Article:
A single, well-crafted piece of journalism on alcohol abuse can have a massive impact, writes Michael Mabasa.
Pretoria - A free, vibrant and inquisitive media is a cornerstone of a functional democracy. That fact is all too often countered by warnings that the media oversteps its brief, shaping public opinion with some odious or nefarious agenda.
There are certainly examples of mischievous, even malicious work by individuals or at times, entire news brands. The hacking of voicemail by the staff at the now-defunct News of the World was a good example. But a clear-headed look at these admittedly damaging incidents show us how isolated they are, and that there’s no spin doctor, star-chamber conniving to enslave the weak-minded.
The media generally makes an effort to present a balanced view. There will always be lapses and exceptions to objectivity, just as there are lapses in any profession.
Like any profession, there are means of recourse, such as ombuds and the right of reply.
The media in South Africa is certainly not without its blind spots. The apartheid government knew the media’s power and had broadcasters and media houses to present its view. The independent media on the other hand helped expose apartheid’s dehumanising effect, from the puerile legislation of whites-only park benches to the vicious crackdowns on dissent.
The messengers got shot, sometimes literally.
The much-vaunted objectivity of the media is largely subjective. Take climate change, a scientific fact: man-made carbon emissions cause Earth’s atmosphere to heat, altering weather patterns and changing our world for the worse. But denialists are still granted a disproportionate media space to trot out fallacy, presented as debate.
How far should the media go in its quest for balance? Should a picture of our convincingly spherical planet, taken from space, be accompanied by a painting of a flat Earth to allow earthlings to make up their minds? At what point does offering an opposing view, however discredited, simply become absurd?
Another example is the still-too-generally accepted misconception that banning alcohol will decrease alcohol abuse. This has been roundly debunked as it simply hasn’t worked anywhere in the world, but it’s still regularly cited as a solution.
Part of the reason may be that abuse and binge-drinking is such a serious problem with long-reaching, often tragic consequences. Journalists don’t live in isolation: many live in communities with deep social problems, which are prey to South Africa’s overriding crises of poverty, inequality and unemployment. Also, journalists almost universally have a social conscience.
That’s why efforts aimed at influencing how society behaves work when the media buys in. The LeadSA campaign has helped drive the awareness of responsible citizenship by promoting success stories about South Africans. Through its media partners LeadSA has made being a good South African en vogue. It’s helped citizens feel empowered to take responsibility.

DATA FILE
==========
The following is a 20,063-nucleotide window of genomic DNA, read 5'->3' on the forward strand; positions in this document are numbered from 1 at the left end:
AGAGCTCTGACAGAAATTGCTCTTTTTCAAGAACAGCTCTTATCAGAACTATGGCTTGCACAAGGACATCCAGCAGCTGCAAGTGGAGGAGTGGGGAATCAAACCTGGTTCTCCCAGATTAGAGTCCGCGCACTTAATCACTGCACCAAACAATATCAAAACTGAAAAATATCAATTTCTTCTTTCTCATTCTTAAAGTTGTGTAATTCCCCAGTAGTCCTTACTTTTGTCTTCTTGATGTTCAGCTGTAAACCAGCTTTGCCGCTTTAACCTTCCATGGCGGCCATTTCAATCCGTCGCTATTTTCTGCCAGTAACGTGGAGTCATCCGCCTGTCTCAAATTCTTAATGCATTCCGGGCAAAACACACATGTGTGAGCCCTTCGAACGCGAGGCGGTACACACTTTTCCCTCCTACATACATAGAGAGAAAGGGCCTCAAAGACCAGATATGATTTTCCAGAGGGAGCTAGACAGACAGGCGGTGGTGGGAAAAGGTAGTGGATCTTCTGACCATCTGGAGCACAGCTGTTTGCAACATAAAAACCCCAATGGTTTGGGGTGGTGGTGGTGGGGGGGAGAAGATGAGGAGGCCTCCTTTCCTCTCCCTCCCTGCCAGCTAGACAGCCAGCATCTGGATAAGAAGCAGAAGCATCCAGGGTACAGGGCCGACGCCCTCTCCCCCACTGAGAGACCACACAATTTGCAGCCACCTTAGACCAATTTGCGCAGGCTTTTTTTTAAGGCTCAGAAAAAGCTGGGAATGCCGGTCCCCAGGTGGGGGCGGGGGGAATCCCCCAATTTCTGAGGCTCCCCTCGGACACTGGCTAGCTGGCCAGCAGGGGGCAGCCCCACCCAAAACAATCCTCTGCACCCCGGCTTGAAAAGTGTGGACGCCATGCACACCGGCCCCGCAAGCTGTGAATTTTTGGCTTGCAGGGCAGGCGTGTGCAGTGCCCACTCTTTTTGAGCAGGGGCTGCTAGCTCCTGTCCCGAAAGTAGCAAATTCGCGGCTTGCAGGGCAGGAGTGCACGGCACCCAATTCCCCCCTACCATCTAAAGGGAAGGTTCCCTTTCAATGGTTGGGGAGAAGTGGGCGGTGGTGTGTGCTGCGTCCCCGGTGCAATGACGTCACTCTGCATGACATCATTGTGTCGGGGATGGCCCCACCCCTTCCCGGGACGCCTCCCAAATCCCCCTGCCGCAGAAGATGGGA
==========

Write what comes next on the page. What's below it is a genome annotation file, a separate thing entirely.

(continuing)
Despite its occasional slips, the media and its independence place it in a trusted position in society and in a powerful position to change behaviour. It’s why we so value the effort that goes into reporting public attitudes towards responsible drinking. In the US the media has often been credited in playing a role in the drop of alcohol-related vehicle deaths over the past three decades. In the 1970s, the media turned what was common behaviour into something anti-social and unacceptable. In Australia, the media helped highlight law-enforcers’ zero-tolerance approach towards drunk driving and helped stigmatise it.
Alcohol company brandhouse has taken cognisance of the role the media plays in fighting alcohol abuse. In 2011, it launched its Responsible Drinking Media Awards (RDMAs) in recognition of the effort being made by the media to report on alcohol abuse and as an educational tool.
The RDMAs recognise journalistic efforts in supporting, promoting and contributing to the responsible drinking agenda and ultimately to helping change consumer behaviour. It encourages journalists to use their craft and their platforms to shape perceptions and behaviour around the responsible use of alcohol.
Responsible reporting about alcohol abuse and the ways we can fight it help to improve society is important. These awards are a modest way to recognise journalists who inform the public about the role they can play. A single, well-crafted piece of journalism on drunk driving, underage drinking, foetal alcohol syndrome, binge drinking, alcohol-related violence or illicit alcohol can have a massive impact.
I look forward to seeing the entries this year, especially since no fewer than 166 entries have been received this year, the highest so far. We’ve had strong entries in all categories: newspaper, magazine, broadcast, online and blogs. While it’s a sombre topic, it will be refreshing to experience stories that have at their heart the hope of making society better. This is an opportunity to recognise journalists – from those writing for a small community newspaper to those working for the nation’s biggest television stations – and the equal contribution they make to society.
Not all journalists will have a role in toppling oppressive political regimes or exposing gross human rights violations, but in highlighting issues such as alcohol abuse, they can strike a real blow for a better society.